The French, for some reason – but why not? – love writing about love. Think of Barthes's Fragments d'un discours amoureux, or a great deal of Lacan's oeuvre. One should be careful here. I know someone who was dumped not long after giving his girlfriend the former, and as for the latter, bear in mind that our most prominent contemporary Lacanian, Slavoj Žižek, glossed one of his mentor's remarks on the subject thus: "Love is giving something you don't have – to someone who doesn't want it." This, though, is rather older, and is more likely to be appreciated when given, prettily wrapped, to the object of your devotion, perhaps with suitable passages highlighted, on Valentine's day.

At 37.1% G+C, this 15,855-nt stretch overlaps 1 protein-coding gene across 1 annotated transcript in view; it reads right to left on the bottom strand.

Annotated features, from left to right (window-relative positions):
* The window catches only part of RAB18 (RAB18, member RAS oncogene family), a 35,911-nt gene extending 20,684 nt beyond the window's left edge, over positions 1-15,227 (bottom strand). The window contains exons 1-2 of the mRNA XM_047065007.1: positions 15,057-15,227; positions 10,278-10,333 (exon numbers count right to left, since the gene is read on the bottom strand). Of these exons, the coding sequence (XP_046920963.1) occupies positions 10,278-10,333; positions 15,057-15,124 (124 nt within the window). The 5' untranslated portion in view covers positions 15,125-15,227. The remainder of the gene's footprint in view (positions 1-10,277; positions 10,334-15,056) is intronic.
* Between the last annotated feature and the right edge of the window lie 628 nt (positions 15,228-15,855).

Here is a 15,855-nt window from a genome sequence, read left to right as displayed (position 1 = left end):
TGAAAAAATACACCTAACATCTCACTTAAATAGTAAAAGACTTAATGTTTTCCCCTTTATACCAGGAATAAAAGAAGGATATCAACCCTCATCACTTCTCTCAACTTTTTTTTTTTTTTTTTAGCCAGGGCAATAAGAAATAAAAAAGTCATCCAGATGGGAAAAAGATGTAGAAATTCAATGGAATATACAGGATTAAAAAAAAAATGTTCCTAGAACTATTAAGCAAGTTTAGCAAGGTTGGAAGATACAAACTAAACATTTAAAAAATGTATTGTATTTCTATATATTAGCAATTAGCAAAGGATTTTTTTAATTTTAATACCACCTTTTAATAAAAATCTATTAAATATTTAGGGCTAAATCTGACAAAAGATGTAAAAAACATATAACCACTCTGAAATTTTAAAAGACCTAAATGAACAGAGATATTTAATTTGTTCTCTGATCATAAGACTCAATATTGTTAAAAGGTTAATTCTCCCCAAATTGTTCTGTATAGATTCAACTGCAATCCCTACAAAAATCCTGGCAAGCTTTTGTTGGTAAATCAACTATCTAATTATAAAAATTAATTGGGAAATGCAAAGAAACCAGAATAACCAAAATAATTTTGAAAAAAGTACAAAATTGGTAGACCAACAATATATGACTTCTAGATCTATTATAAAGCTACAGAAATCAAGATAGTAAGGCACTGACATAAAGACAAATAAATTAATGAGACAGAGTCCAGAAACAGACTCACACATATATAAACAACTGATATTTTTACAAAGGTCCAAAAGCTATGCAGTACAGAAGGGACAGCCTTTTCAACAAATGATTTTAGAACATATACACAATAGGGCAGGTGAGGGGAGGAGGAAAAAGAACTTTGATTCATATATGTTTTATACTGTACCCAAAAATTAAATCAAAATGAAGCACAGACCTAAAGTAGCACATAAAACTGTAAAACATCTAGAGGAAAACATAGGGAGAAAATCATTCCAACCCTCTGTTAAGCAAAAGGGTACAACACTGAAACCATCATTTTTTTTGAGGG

And the beauty of it is that either gender can appreciate it. Audaciously but sensitively, a great deal of time is spent on the woman's perspective rather than the man's. "In mannered love, and perhaps in the first five minutes of passionate love, a woman taking a lover pays more attention to the way other women see him than to how she herself sees him." I tried this out on a woman, though, and she doubted it was the case – but then do remember this was written nearly 200 years ago, and they did things differently then. (Note that word "mannered".) On Love is set in a world in which it's hard enough to get to hold hands with your lover, let alone a bit of the Other.
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